If there are items that are explicitly banned in Hong Kong’s subway systems, it’s not bombs, bladed weapons or prohibited drugs. Instead it makes an effort to notify the public with public broadcast and posters than metallic balloons are no way allowed inside the MTR.
So for the uninformed, what in the first place is a metallic balloon?
Metallic balloons are commonly found at parties as ones that serve both as decoration and occasionally as a toddler magnet. They are almost always filled with helium gas that is colorless, odorless, tasteless and has the lowest boiling point among all elements.
Like many other subway systems in the world, Hong Kong’s MTR is constructed with power transmitted across additional rail on the tracks. The MTR has its cables running overhead and they carry high voltages, that is why the railway company expedited the construction of gates so these cables will be out of reach to those who decide to take their lives in public.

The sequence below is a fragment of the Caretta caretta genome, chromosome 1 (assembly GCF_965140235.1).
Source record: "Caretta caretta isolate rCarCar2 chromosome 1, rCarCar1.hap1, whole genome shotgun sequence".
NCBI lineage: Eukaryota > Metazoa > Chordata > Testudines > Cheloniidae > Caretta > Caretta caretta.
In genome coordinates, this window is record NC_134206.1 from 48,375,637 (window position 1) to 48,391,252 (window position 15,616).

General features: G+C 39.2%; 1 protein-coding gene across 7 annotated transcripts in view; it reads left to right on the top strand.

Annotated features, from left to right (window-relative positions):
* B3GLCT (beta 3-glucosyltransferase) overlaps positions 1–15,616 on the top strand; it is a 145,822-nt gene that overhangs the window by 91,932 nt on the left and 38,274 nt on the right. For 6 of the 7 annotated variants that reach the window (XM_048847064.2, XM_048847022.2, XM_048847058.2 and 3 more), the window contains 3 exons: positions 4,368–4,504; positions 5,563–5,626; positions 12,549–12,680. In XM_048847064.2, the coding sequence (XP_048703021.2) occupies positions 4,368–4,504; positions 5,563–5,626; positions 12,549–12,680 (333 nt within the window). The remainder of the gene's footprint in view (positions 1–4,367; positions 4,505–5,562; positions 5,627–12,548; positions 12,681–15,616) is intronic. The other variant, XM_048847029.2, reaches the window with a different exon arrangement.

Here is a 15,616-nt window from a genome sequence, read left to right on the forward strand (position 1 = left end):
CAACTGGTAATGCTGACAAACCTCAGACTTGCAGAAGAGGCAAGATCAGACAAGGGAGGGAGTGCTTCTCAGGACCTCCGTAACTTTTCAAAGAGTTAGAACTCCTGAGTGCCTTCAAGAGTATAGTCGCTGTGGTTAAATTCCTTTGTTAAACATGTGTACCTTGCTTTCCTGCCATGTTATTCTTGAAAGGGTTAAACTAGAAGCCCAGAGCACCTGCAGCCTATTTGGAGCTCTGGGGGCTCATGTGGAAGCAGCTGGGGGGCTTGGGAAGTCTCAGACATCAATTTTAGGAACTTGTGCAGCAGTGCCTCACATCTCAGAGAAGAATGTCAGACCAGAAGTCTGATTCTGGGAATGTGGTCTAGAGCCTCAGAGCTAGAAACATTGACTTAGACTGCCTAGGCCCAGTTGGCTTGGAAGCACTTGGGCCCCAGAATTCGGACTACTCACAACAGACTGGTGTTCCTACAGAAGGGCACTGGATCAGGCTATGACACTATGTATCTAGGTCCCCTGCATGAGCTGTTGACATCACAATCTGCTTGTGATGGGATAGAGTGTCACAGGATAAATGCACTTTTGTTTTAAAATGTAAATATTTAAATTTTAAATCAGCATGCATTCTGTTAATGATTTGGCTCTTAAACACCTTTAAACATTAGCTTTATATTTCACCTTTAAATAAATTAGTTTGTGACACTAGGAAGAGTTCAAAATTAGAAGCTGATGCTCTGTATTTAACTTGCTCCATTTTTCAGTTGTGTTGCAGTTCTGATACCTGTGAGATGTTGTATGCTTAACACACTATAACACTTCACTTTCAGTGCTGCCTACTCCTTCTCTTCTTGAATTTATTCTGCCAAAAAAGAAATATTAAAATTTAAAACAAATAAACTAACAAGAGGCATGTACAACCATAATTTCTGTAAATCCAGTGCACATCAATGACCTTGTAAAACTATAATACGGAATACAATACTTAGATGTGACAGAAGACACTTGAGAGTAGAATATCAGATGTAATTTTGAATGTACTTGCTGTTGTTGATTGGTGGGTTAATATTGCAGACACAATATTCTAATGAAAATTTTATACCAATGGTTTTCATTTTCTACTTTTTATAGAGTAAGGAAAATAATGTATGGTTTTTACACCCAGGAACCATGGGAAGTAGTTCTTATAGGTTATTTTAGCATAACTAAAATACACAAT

If you have a child carrying a metallic balloon inside the MTR, however, such cables can easily be reached by the balloon should it likely gets let go by the child. The balloon could soon get in contact with the cables and short-circuit power lines. And that’s where a piece of history reminds MTR to be very vigilant about it.
In 1996, a metallic balloon floated inside an MTR tunnel on the Island line during lunch hour. The resulting short circuit halted all trains between Admiralty and Quarry Bay for an hour and a half, affecting 100,000 commuters.
Since then, the MTR transport system expanded further while serving more passengers. Imagine the level of chaos if a short-circuit caused by contact between the balloon and overhead cables disrupts the service.
So when you hear such announcement banning the entry of metallic balloons inside the MTR, just comply. It’s for your own good.